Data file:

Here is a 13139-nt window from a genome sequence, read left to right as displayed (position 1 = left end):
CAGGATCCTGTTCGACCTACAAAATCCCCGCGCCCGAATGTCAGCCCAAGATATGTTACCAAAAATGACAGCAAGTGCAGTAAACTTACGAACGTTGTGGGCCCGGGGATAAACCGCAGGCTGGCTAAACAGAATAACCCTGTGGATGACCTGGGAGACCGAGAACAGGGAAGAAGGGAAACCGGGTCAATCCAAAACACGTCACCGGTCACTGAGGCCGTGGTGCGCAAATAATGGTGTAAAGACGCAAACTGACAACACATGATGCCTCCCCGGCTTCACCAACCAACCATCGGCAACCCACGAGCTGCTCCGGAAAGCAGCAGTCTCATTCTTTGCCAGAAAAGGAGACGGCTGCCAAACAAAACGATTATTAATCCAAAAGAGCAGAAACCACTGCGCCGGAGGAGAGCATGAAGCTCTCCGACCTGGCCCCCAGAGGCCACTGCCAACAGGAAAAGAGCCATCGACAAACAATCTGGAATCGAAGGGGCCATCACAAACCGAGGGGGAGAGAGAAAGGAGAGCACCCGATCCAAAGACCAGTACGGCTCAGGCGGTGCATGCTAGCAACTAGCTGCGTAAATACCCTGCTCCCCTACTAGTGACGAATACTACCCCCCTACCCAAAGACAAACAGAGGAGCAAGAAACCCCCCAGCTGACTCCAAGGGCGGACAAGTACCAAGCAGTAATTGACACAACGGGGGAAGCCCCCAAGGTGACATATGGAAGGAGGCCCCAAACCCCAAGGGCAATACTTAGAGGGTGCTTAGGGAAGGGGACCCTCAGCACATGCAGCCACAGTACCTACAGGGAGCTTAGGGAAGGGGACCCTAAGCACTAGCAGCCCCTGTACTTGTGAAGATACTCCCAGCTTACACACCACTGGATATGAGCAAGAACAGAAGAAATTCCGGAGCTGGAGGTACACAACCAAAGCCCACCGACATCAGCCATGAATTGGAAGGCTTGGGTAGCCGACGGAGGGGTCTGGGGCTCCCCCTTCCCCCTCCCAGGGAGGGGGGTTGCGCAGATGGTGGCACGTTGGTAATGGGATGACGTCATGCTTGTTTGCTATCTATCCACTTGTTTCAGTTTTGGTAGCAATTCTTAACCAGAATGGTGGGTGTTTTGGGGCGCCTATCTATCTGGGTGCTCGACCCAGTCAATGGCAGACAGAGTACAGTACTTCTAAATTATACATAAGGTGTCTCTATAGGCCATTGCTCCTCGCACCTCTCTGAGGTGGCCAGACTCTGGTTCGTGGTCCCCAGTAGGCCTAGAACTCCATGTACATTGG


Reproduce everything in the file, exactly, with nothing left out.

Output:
Here is a 13139-nt window from a genome sequence, read left to right as displayed (position 1 = left end):
CAGGATCCTGTTCGACCTACAAAATCCCCGCGCCCGAATGTCAGCCCAAGATATGTTACCAAAAATGACAGCAAGTGCAGTAAACTTACGAACGTTGTGGGCCCGGGGATAAACCGCAGGCTGGCTAAACAGAATAACCCTGTGGATGACCTGGGAGACCGAGAACAGGGAAGAAGGGAAACCGGGTCAATCCAAAACACGTCACCGGTCACTGAGGCCGTGGTGCGCAAATAATGGTGTAAAGACGCAAACTGACAACACATGATGCCTCCCCGGCTTCACCAACCAACCATCGGCAACCCACGAGCTGCTCCGGAAAGCAGCAGTCTCATTCTTTGCCAGAAAAGGAGACGGCTGCCAAACAAAACGATTATTAATCCAAAAGAGCAGAAACCACTGCGCCGGAGGAGAGCATGAAGCTCTCCGACCTGGCCCCCAGAGGCCACTGCCAACAGGAAAAGAGCCATCGACAAACAATCTGGAATCGAAGGGGCCATCACAAACCGAGGGGGAGAGAGAAAGGAGAGCACCCGATCCAAAGACCAGTACGGCTCAGGCGGTGCATGCTAGCAACTAGCTGCGTAAATACCCTGCTCCCCTACTAGTGACGAATACTACCCCCCTACCCAAAGACAAACAGAGGAGCAAGAAACCCCCCAGCTGACTCCAAGGGCGGACAAGTACCAAGCAGTAATTGACACAACGGGGGAAGCCCCCAAGGTGACATATGGAAGGAGGCCCCAAACCCCAAGGGCAATACTTAGAGGGTGCTTAGGGAAGGGGACCCTCAGCACATGCAGCCACAGTACCTACAGGGAGCTTAGGGAAGGGGACCCTAAGCACTAGCAGCCCCTGTACTTGTGAAGATACTCCCAGCTTACACACCACTGGATATGAGCAAGAACAGAAGAAATTCCGGAGCTGGAGGTACACAACCAAAGCCCACCGACATCAGCCATGAATTGGAAGGCTTGGGTAGCCGACGGAGGGGTCTGGGGCTCCCCCTTCCCCCTCCCAGGGAGGGGGGTTGCGCAGATGGTGGCACGTTGGTAATGGGATGACGTCATGCTTGTTTGCTATCTATCCACTTGTTTCAGTTTTGGTAGCAATTCTTAACCAGAATGGTGGGTGTTTTGGGGCGCCTATCTATCTGGGTGCTCGACCCAGTCAATGGCAGACAGAGTACAGTACTTCTAAATTATACATAAGGTGTCTCTATAGGCCATTGCTCCTCGCACCTCTCTGAGGTGGCCAGACTCTGGTTCGTGGTCCCCAGTAGGCCTAGAACTCCATGTACATTGG